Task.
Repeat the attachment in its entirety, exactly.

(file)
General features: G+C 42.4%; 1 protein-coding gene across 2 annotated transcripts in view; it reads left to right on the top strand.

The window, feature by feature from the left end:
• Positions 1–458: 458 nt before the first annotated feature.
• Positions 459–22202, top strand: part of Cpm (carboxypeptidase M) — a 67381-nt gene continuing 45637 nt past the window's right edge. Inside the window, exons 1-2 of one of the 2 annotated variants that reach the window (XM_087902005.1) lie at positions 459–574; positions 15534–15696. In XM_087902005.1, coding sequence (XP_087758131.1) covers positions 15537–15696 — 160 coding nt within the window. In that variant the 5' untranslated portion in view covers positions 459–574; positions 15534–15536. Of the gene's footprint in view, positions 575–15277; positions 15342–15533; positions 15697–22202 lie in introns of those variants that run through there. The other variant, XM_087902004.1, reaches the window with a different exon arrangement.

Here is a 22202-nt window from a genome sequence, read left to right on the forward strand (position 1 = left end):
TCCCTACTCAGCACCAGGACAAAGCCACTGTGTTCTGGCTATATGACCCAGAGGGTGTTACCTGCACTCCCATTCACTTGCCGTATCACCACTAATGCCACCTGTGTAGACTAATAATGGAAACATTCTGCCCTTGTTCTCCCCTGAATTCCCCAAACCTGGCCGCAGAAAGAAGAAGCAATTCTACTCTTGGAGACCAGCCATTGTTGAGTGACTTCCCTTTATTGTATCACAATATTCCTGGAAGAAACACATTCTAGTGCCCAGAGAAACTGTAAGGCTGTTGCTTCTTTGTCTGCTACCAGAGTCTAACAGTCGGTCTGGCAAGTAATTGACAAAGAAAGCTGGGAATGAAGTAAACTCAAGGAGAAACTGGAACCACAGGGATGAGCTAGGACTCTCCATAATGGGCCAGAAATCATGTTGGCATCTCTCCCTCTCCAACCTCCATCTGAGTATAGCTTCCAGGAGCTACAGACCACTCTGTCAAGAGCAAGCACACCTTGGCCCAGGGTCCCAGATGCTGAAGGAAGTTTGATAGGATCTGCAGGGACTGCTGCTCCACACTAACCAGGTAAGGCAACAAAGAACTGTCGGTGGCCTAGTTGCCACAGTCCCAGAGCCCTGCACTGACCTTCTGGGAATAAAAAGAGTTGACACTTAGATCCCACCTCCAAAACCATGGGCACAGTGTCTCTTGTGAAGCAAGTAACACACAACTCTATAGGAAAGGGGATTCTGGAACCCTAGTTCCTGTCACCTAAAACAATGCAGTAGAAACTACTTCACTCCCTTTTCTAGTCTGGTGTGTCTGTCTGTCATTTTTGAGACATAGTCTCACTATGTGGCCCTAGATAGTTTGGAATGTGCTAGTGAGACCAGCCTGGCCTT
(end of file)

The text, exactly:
General features: G+C 42.4%; 1 protein-coding gene across 2 annotated transcripts in view; it reads left to right on the top strand.

The window, feature by feature from the left end:
• Positions 1–458: 458 nt before the first annotated feature.
• Positions 459–22202, top strand: part of Cpm (carboxypeptidase M) — a 67381-nt gene continuing 45637 nt past the window's right edge. Inside the window, exons 1-2 of one of the 2 annotated variants that reach the window (XM_087902005.1) lie at positions 459–574; positions 15534–15696. In XM_087902005.1, coding sequence (XP_087758131.1) covers positions 15537–15696 — 160 coding nt within the window. In that variant the 5' untranslated portion in view covers positions 459–574; positions 15534–15536. Of the gene's footprint in view, positions 575–15277; positions 15342–15533; positions 15697–22202 lie in introns of those variants that run through there. The other variant, XM_087902004.1, reaches the window with a different exon arrangement.

Here is a 22202-nt window from a genome sequence, read left to right on the forward strand (position 1 = left end):
TCCCTACTCAGCACCAGGACAAAGCCACTGTGTTCTGGCTATATGACCCAGAGGGTGTTACCTGCACTCCCATTCACTTGCCGTATCACCACTAATGCCACCTGTGTAGACTAATAATGGAAACATTCTGCCCTTGTTCTCCCCTGAATTCCCCAAACCTGGCCGCAGAAAGAAGAAGCAATTCTACTCTTGGAGACCAGCCATTGTTGAGTGACTTCCCTTTATTGTATCACAATATTCCTGGAAGAAACACATTCTAGTGCCCAGAGAAACTGTAAGGCTGTTGCTTCTTTGTCTGCTACCAGAGTCTAACAGTCGGTCTGGCAAGTAATTGACAAAGAAAGCTGGGAATGAAGTAAACTCAAGGAGAAACTGGAACCACAGGGATGAGCTAGGACTCTCCATAATGGGCCAGAAATCATGTTGGCATCTCTCCCTCTCCAACCTCCATCTGAGTATAGCTTCCAGGAGCTACAGACCACTCTGTCAAGAGCAAGCACACCTTGGCCCAGGGTCCCAGATGCTGAAGGAAGTTTGATAGGATCTGCAGGGACTGCTGCTCCACACTAACCAGGTAAGGCAACAAAGAACTGTCGGTGGCCTAGTTGCCACAGTCCCAGAGCCCTGCACTGACCTTCTGGGAATAAAAAGAGTTGACACTTAGATCCCACCTCCAAAACCATGGGCACAGTGTCTCTTGTGAAGCAAGTAACACACAACTCTATAGGAAAGGGGATTCTGGAACCCTAGTTCCTGTCACCTAAAACAATGCAGTAGAAACTACTTCACTCCCTTTTCTAGTCTGGTGTGTCTGTCTGTCATTTTTGAGACATAGTCTCACTATGTGGCCCTAGATAGTTTGGAATGTGCTAGTGAGACCAGCCTGGCCTT